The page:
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Different Types of Crude Oil and their Relevance

4 Mins 23 Feb 2022 0 COMMENT

Crude oil, which is also known as black gold, is one of the most valuable commodities in the world as it is a primary source of energy for many crucial industries that keeps the world running. Due to the importance of this commodity, there exists a vast market for crude oil and any price change can impact the economic outlook at every level. In this article, we will discuss the different types of crude oils and their relevance.

Let’s start by going through the different types of crude oils in the market

Firstly, there is the West Texas Intermediate or WTI, which is also known as US crude. It is considered to be a premium-quality crude oil and is highly valued all around the world. It is a general belief that a higher quantity and quality of gasoline could be refined out of one barrel of WTI as compared to any other type of crude oil traded in the market.

WTI contains around 0.24% of sulphur and is a light and sweet crude oil produced and refined in the United States of America and is usually priced higher than Brent crude oil and OPEC basket oils that we will discuss shortly.

Secondly, there is Brent Crude oil, which is a combination of oils extracted from fields in Brent and North Sea and mostly refined in Northwest Europe. Brent crude consists of oils like Brent blend, Forties blend, Oserberg and Ekofisk crudes which are together known as BFOE.

It is a rather light and sweet crude oil containing around 0.37% of sulphur. Brent crude is also a good source for producing gasoline and middle distillates.

And thirdly, there is the OPEC basket, which is a combination of seven different types of crude oils and these are Saudi Arabia’s Arab light, Nigeria’s Bonny Light, Algeria’s Saharan blend, Dubai’s Fateh, Venezuela’s Tia Juana light and Mexico’s Isthmus. OPEC oil is less sweet and much darker than WTI and Brent, which makes it a bit cheaper than the latter two. OPEC claims to try and ensure the price stability of oil by increasing or decreasing oil production by its member countries.

Let’s now discuss the factors that impact the price of crude oil

Firstly, there are the forces of supply and demand that impact the price of crude oil. Generally speaking, a reduction in the supply of oil would translate to an increase in oil prices and vice versa.

Let’s understand how demand impacts oil price through an example. If countries like India or China, which are large importers of oil start witnessing an economic slowdown, chances are that their demand for oil would reduce resultantly. Since these countries are one of the biggest consumers of oil, such a reduction in demand holds the potential to significantly reduce oil prices throughout the world.

Similarly, discoveries of new oil reserves may lead to an increase in the oil supply and resultantly reduce oil prices throughout the world.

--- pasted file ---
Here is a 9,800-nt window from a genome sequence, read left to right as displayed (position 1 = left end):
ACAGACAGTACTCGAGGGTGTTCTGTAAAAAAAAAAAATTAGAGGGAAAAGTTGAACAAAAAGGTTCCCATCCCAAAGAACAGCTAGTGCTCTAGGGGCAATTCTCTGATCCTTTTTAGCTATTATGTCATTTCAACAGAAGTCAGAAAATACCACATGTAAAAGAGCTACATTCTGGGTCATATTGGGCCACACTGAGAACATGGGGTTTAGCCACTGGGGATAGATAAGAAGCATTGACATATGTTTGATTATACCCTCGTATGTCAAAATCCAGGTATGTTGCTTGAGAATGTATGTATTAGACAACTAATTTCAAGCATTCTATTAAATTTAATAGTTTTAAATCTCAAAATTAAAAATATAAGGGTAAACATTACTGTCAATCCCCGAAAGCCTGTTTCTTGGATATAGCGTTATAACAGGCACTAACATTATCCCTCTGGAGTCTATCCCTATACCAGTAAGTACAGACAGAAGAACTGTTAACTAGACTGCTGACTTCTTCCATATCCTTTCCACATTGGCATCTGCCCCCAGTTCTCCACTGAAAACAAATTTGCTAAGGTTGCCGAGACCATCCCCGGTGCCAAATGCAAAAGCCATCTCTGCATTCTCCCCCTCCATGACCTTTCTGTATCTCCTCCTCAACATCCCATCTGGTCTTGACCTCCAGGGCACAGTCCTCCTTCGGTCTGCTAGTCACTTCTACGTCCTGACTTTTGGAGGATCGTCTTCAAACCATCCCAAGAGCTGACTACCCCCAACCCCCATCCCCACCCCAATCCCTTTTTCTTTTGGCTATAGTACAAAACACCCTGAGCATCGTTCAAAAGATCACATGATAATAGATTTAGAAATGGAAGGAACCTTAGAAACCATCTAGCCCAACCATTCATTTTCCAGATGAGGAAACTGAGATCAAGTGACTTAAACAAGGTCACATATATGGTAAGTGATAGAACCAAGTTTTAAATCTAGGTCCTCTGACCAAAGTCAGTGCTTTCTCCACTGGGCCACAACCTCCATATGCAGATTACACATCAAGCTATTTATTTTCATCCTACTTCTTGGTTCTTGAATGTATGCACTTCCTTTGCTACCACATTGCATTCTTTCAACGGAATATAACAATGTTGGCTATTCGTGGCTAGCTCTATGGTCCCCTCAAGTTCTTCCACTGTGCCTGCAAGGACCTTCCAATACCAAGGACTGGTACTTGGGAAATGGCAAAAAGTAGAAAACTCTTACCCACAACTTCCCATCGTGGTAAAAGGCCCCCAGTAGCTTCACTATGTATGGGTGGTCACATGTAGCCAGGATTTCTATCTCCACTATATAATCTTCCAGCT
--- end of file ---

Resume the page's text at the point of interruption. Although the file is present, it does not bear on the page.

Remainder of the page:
Let’s now discuss how OPEC impacts oil prices? OPEC, that stands for the Organization of Petroleum Exporting Countries, is a consortium of 13 countries as of 2021, and it is one of the primary influencers of oil prices as it controls a major share of the world’s supply of oil reserves. OPEC aims to control oil production levels in order to meet global demand and can influence prices all around the globe by either increasing or decreasing the production levels of oil by its member countries.

Then, if we were to consider the global perspective, political instability and conflicts, especially in the Middle East, can cause fluctuations in the price of oil due to this region controlling a major share of the global supply of oil. If such incidents start impacting the supply of oil and consequently reducing it, then chances are that oil prices may increase throughout the world.

Additional Read: How to trade in commodity?

Let’s now talk about the type of crude trade in India

In India, oil futures are traded at Multi Commodity Exchange (MCX). Oil futures could be traded either for risk management or speculation.

An oil futures contract is an agreement that gives one, the right to purchase oil at a predefined price and on a predefined date in the future, wherein both the buyer and seller of the contract are obligated to fulfil their side of the transaction. However, these contracts can be settled in cash.

An example of risk management or hedging could be airlines or oil companies buying a futures contract to safeguard themselves against potential rising prices. A hedger would be willing to take physical delivery of oil barrels but it would depend on settlement process of Crude Oil Futures contract at an exchange. Settlement could be in the form of delivery or cash.

An example of a speculator could be a trader who wish to make profit on price movement of crude oil without any interest in spot market or physical delivery.

In nutshell, crude oil market is volatile and it could be difficult to foresee price movements due to a lot of factors impacting these movements.

Additional Read: Tax on Commodity Derivatives

To conclude, let’s summarize that we have discussed so far:

  • We talked about different types of crude oils like; WTI, Brent crude and OPEC basket.
  • Then we talked about the factors that impact the prices of crude oil globally.
  • Then we talked about how oil futures are traded in India, that could either be used for risk management or as a hedging tool or even for speculatory purposes.

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